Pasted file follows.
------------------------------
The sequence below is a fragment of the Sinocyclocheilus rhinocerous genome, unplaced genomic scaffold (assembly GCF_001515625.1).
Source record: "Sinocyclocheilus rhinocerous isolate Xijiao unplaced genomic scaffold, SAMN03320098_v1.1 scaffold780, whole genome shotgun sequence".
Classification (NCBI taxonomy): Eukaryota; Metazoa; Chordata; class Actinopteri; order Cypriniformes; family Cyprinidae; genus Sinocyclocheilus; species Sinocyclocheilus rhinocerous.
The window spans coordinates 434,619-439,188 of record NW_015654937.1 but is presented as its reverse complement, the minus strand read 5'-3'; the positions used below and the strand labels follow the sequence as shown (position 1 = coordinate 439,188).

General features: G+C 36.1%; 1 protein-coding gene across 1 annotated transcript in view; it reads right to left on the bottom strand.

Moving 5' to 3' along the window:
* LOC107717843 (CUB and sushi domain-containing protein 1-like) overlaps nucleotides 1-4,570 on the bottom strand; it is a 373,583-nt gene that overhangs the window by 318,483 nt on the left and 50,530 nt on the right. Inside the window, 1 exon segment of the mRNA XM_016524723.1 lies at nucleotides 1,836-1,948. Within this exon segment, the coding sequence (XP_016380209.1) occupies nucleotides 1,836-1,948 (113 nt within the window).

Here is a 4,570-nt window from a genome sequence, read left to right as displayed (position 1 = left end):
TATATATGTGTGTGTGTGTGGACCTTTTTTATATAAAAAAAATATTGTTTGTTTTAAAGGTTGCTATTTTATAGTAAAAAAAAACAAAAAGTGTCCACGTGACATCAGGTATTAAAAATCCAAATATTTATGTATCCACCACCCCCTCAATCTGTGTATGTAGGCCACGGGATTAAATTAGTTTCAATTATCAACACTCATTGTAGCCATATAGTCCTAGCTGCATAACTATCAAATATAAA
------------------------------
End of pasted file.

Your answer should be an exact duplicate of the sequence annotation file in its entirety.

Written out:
The sequence below is a fragment of the Sinocyclocheilus rhinocerous genome, unplaced genomic scaffold (assembly GCF_001515625.1).
Source record: "Sinocyclocheilus rhinocerous isolate Xijiao unplaced genomic scaffold, SAMN03320098_v1.1 scaffold780, whole genome shotgun sequence".
Classification (NCBI taxonomy): Eukaryota; Metazoa; Chordata; class Actinopteri; order Cypriniformes; family Cyprinidae; genus Sinocyclocheilus; species Sinocyclocheilus rhinocerous.
The window spans coordinates 434,619-439,188 of record NW_015654937.1 but is presented as its reverse complement, the minus strand read 5'-3'; the positions used below and the strand labels follow the sequence as shown (position 1 = coordinate 439,188).

General features: G+C 36.1%; 1 protein-coding gene across 1 annotated transcript in view; it reads right to left on the bottom strand.

Moving 5' to 3' along the window:
* LOC107717843 (CUB and sushi domain-containing protein 1-like) overlaps nucleotides 1-4,570 on the bottom strand; it is a 373,583-nt gene that overhangs the window by 318,483 nt on the left and 50,530 nt on the right. Inside the window, 1 exon segment of the mRNA XM_016524723.1 lies at nucleotides 1,836-1,948. Within this exon segment, the coding sequence (XP_016380209.1) occupies nucleotides 1,836-1,948 (113 nt within the window).

Here is a 4,570-nt window from a genome sequence, read left to right as displayed (position 1 = left end):
TATATATGTGTGTGTGTGTGGACCTTTTTTATATAAAAAAAATATTGTTTGTTTTAAAGGTTGCTATTTTATAGTAAAAAAAAACAAAAAGTGTCCACGTGACATCAGGTATTAAAAATCCAAATATTTATGTATCCACCACCCCCTCAATCTGTGTATGTAGGCCACGGGATTAAATTAGTTTCAATTATCAACACTCATTGTAGCCATATAGTCCTAGCTGCATAACTATCAAATATAAA